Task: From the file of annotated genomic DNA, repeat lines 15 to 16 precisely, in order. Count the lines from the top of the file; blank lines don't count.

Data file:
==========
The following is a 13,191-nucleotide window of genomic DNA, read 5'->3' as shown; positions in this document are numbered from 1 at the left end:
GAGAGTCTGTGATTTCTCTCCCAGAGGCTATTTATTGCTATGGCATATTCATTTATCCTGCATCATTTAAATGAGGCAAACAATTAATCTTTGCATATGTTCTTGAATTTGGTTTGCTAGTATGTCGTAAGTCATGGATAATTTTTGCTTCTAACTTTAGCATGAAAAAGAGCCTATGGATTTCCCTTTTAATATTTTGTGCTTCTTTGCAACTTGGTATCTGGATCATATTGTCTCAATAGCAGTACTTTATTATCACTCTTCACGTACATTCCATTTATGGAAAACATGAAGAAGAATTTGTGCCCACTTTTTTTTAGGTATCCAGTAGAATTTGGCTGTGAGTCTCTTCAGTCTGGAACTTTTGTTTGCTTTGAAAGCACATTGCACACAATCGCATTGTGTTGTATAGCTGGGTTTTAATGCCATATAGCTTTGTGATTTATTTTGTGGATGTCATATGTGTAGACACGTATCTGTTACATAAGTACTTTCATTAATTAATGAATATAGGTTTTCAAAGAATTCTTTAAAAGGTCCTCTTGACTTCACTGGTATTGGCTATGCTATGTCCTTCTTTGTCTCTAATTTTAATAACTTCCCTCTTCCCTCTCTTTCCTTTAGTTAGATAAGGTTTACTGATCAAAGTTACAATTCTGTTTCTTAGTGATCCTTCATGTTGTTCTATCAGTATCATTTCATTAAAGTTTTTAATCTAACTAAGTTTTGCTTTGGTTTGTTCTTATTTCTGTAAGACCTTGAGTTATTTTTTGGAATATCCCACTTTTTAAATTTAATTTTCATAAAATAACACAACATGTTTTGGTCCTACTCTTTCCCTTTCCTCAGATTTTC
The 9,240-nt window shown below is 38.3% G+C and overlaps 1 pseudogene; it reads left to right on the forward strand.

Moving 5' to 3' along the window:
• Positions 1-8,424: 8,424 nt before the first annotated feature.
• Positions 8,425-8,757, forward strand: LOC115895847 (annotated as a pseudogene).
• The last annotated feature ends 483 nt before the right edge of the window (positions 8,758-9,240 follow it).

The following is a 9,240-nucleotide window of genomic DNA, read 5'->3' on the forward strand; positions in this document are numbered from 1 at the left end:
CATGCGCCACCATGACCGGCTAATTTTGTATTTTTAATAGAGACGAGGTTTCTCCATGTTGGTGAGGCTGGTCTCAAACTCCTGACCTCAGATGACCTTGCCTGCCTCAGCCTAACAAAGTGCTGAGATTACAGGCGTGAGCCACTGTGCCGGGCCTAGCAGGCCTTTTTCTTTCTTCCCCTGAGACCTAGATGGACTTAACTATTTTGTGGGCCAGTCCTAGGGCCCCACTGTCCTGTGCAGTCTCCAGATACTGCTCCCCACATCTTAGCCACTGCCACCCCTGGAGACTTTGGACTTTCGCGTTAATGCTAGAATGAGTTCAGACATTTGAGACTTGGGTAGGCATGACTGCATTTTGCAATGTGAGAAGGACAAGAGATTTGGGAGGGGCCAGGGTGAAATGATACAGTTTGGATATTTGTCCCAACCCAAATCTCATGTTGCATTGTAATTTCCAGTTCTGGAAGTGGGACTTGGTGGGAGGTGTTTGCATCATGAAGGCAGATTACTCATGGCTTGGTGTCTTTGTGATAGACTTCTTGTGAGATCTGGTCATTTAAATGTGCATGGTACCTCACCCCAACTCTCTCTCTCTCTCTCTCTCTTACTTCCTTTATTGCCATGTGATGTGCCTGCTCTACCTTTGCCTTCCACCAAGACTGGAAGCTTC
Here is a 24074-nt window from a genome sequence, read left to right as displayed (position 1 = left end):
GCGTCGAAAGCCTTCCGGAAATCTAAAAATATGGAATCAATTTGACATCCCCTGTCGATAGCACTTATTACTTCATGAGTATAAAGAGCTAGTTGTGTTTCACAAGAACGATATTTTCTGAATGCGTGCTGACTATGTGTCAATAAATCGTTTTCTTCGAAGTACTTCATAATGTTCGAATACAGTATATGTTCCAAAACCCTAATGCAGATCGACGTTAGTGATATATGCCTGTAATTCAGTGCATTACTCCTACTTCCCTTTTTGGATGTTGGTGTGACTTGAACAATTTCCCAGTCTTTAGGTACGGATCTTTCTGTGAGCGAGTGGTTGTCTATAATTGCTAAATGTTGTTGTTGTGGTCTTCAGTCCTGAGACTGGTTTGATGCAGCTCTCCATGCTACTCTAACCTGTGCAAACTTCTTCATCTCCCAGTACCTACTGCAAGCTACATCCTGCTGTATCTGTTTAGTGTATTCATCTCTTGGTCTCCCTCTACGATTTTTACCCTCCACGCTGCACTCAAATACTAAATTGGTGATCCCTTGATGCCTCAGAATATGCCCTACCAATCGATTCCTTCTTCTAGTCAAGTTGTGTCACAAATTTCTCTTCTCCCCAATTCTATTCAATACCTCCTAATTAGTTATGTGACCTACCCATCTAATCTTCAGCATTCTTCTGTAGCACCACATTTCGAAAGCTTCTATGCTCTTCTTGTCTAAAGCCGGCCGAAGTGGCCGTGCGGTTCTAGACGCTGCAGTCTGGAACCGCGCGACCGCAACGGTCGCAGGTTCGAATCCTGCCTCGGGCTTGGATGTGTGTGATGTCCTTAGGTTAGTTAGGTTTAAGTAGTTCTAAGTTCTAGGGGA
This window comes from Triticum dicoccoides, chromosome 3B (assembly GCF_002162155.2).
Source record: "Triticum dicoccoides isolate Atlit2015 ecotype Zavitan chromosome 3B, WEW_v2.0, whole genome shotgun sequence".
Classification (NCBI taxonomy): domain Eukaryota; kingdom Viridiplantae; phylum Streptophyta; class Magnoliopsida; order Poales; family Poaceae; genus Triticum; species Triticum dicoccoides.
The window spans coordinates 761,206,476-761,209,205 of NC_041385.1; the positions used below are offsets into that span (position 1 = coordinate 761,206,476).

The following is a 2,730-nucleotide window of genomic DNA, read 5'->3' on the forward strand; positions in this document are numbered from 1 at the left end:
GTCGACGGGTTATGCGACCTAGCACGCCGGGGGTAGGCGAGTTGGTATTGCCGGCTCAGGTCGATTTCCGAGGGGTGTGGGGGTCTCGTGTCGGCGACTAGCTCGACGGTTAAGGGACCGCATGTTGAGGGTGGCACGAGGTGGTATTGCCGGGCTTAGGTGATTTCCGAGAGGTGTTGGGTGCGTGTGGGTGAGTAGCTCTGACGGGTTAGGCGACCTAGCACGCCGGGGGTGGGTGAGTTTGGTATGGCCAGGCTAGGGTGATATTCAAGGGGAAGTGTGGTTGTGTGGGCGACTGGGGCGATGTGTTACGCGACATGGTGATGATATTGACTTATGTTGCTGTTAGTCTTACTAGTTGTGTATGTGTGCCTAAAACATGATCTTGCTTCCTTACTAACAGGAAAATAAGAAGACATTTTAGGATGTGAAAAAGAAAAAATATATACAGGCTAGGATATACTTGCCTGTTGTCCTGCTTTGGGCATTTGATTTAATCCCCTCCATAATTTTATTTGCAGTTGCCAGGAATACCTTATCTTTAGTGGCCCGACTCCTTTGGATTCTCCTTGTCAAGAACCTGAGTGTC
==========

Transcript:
The window spans coordinates 761,206,476-761,209,205 of NC_041385.1; the positions used below are offsets into that span (position 1 = coordinate 761,206,476).

The following is a 2,730-nucleotide window of genomic DNA, read 5'->3' on the forward strand; positions in this document are numbered from 1 at the left end: